announced a new deal with Netflix under which new releases from the studio will only be available to Netflix subscribers 28 days after they've been released on DVD. Warner Bros. hopes that by creating this exclusive window more consumers will buy the movie on DVD and Blu-ray and prop up declining home video sales. By the way, Warner Bros. is not forcing this arrangement on any other distributor, such as Blockbuster, just Netflix.
Netflix took the deal because in exchange for the 28-day window, Netflix gets greater access to Warner Bros.'s library of films for it's streaming service. In other words, they're taking the long view. They get more content that they can offer their customers via the distribution channel that's going to matter the most in the future. They also probably understand that this arrangement will have next to zero impact on DVD sales and will be merely a minor inconvenience for its customers. If a new Warner Bros. release isn't available, Netflix customers will simply push the new release further down the queue and watch something else instead, possibly a movie from another studio.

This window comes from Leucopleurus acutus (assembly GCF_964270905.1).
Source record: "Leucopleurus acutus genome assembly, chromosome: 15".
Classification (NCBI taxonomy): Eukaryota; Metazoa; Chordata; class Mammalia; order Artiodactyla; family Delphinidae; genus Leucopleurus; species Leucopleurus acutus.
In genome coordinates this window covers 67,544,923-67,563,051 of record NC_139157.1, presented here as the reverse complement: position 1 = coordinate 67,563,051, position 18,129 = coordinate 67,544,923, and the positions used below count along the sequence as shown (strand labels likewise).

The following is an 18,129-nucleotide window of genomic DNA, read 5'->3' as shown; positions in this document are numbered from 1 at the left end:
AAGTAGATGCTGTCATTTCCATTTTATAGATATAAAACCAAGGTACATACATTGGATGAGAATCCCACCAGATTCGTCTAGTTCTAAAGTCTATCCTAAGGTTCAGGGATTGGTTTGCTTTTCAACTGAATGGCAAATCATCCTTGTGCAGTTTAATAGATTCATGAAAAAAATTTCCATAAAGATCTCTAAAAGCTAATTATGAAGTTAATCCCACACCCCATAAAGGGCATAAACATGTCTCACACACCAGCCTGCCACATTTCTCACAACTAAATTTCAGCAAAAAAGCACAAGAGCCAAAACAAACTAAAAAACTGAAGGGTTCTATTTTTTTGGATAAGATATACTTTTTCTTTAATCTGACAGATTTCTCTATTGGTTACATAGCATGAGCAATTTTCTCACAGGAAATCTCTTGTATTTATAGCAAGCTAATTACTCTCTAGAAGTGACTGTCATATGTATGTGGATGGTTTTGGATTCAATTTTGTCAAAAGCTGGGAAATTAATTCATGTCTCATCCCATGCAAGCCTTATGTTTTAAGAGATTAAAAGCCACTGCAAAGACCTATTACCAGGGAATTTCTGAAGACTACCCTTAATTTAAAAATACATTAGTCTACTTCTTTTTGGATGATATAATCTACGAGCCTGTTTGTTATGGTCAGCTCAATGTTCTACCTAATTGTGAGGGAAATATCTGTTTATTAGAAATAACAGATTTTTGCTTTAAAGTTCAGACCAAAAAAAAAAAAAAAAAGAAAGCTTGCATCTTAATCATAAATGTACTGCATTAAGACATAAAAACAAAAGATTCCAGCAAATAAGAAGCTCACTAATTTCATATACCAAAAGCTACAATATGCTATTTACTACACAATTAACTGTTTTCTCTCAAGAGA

Netflix has been successful because it is both affordable and convenient. It's exactly the kind of service that can compete with copyright infringement. Trying to resuscitate DVD sales is a fool's errand. As Warner Bros. knows well, customers will still rush out to buy big movies that they want for their home libraries. But rather than stubbornly cling to old business models, the studios need to embrace changing technology and accept shifting consumer demand. Today's consumers expect movies to be available in any format they want at a reasonable price. To their credit, the studios (including Warner Bros.) and some high-tech companies are exploring ways to do that. But limiting the availability of your product on one of the most popular new home video formats (Netflix has over 11 million subscribers) seems like a step backwards.